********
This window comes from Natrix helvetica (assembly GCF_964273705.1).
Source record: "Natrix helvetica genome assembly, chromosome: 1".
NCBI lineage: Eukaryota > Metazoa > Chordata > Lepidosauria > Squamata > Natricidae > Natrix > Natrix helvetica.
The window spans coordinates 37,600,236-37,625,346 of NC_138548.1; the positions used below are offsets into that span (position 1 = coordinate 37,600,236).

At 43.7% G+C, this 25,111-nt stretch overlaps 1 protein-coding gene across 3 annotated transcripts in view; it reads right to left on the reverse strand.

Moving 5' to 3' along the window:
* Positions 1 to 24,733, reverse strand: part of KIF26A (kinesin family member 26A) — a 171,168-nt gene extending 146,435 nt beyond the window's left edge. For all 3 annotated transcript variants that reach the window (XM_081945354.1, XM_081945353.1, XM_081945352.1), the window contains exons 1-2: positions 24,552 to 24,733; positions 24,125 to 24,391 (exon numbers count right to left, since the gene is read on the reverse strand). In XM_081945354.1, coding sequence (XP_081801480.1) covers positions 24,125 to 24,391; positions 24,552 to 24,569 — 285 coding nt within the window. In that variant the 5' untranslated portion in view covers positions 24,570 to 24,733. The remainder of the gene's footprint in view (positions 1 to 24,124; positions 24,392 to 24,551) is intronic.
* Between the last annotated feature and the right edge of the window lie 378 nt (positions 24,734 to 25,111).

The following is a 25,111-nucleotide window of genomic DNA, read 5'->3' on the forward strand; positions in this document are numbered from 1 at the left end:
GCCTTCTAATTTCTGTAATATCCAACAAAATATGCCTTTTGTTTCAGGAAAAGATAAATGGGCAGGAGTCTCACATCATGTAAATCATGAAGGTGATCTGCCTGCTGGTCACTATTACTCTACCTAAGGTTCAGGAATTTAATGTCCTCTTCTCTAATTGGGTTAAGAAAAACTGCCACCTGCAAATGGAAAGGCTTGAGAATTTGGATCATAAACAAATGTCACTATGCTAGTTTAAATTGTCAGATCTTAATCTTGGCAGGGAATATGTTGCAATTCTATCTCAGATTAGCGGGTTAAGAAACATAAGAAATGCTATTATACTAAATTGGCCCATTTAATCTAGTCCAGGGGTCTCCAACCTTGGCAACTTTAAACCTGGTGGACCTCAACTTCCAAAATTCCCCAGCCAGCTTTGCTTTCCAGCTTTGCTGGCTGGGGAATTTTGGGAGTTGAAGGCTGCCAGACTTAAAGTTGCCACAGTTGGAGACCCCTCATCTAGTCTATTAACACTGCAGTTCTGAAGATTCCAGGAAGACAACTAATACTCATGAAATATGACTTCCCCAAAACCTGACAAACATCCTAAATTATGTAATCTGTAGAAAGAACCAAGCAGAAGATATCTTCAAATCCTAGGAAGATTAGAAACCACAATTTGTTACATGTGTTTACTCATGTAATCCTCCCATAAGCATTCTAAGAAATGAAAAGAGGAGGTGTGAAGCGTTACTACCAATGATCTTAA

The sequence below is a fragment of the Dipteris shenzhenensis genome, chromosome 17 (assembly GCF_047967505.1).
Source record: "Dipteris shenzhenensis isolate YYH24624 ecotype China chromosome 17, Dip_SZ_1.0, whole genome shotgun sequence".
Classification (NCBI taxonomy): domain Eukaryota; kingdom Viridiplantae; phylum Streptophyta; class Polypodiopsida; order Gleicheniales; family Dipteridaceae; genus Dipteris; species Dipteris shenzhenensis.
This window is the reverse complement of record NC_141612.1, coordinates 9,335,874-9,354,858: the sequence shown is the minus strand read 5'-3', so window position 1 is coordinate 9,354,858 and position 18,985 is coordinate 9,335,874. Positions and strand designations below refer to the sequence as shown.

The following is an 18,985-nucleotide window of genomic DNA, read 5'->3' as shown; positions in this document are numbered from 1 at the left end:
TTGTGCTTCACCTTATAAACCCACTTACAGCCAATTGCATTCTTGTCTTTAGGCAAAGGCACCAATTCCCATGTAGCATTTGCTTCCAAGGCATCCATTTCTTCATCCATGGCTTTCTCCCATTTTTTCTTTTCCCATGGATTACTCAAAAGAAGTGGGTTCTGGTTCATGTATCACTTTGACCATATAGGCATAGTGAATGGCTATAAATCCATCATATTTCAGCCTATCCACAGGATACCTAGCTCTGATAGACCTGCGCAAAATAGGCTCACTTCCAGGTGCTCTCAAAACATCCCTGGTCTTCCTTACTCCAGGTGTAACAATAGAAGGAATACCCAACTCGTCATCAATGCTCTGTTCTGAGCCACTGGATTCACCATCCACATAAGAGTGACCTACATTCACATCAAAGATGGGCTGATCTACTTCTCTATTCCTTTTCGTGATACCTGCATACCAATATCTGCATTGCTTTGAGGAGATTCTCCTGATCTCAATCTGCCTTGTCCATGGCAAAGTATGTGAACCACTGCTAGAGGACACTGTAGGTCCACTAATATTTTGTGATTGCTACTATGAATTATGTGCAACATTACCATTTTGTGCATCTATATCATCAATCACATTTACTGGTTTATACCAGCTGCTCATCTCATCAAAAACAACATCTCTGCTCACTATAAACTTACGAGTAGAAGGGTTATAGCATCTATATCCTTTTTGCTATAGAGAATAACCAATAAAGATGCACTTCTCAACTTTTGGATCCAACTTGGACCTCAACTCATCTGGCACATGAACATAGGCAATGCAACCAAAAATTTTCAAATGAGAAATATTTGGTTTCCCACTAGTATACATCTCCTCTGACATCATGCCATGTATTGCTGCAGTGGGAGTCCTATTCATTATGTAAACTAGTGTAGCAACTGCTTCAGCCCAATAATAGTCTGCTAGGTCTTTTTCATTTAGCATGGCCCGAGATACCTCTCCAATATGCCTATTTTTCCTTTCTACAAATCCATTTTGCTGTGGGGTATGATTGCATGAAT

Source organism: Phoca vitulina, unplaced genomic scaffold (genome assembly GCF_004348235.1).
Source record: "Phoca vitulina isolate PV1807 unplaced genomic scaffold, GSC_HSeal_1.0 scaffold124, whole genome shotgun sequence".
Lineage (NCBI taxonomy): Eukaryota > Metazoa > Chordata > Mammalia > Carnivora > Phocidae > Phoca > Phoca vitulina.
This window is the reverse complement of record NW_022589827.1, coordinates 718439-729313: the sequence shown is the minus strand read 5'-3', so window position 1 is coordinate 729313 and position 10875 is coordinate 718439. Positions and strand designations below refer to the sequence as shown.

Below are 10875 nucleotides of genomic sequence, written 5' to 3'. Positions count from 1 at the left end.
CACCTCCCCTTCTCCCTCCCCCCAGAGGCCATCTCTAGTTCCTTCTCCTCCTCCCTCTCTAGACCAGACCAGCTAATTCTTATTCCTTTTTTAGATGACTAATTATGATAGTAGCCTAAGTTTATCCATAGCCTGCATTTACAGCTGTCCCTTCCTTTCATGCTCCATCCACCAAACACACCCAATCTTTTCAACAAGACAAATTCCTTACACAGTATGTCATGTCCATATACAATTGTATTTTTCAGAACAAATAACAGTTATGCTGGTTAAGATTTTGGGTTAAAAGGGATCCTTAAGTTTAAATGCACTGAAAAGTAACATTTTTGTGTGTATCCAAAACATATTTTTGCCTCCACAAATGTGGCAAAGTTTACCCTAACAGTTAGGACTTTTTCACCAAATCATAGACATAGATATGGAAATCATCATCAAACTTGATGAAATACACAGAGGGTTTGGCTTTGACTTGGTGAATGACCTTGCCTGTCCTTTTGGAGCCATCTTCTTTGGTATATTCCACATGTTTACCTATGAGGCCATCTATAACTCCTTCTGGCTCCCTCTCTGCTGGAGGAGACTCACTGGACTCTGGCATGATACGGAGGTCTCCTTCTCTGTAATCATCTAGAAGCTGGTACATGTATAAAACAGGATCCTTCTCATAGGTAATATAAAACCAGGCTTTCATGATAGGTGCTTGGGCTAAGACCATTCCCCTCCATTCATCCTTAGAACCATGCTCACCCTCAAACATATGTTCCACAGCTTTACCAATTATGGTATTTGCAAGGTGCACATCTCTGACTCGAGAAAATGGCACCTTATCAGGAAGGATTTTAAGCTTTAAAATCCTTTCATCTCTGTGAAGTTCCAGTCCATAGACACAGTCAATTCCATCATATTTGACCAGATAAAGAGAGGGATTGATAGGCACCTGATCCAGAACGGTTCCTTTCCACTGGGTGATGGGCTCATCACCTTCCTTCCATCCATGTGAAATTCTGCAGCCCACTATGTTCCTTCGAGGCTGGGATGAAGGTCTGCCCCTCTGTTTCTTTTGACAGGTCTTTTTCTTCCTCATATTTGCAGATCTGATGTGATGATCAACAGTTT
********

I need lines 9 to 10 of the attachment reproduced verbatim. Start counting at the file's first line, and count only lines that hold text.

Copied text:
The following is a 25,111-nucleotide window of genomic DNA, read 5'->3' on the forward strand; positions in this document are numbered from 1 at the left end:
GCCTTCTAATTTCTGTAATATCCAACAAAATATGCCTTTTGTTTCAGGAAAAGATAAATGGGCAGGAGTCTCACATCATGTAAATCATGAAGGTGATCTGCCTGCTGGTCACTATTACTCTACCTAAGGTTCAGGAATTTAATGTCCTCTTCTCTAATTGGGTTAAGAAAAACTGCCACCTGCAAATGGAAAGGCTTGAGAATTTGGATCATAAACAAATGTCACTATGCTAGTTTAAATTGTCAGATCTTAATCTTGGCAGGGAATATGTTGCAATTCTATCTCAGATTAGCGGGTTAAGAAACATAAGAAATGCTATTATACTAAATTGGCCCATTTAATCTAGTCCAGGGGTCTCCAACCTTGGCAACTTTAAACCTGGTGGACCTCAACTTCCAAAATTCCCCAGCCAGCTTTGCTTTCCAGCTTTGCTGGCTGGGGAATTTTGGGAGTTGAAGGCTGCCAGACTTAAAGTTGCCACAGTTGGAGACCCCTCATCTAGTCTATTAACACTGCAGTTCTGAAGATTCCAGGAAGACAACTAATACTCATGAAATATGACTTCCCCAAAACCTGACAAACATCCTAAATTATGTAATCTGTAGAAAGAACCAAGCAGAAGATATCTTCAAATCCTAGGAAGATTAGAAACCACAATTTGTTACATGTGTTTACTCATGTAATCCTCCCATAAGCATTCTAAGAAATGAAAAGAGGAGGTGTGAAGCGTTACTACCAATGATCTTAA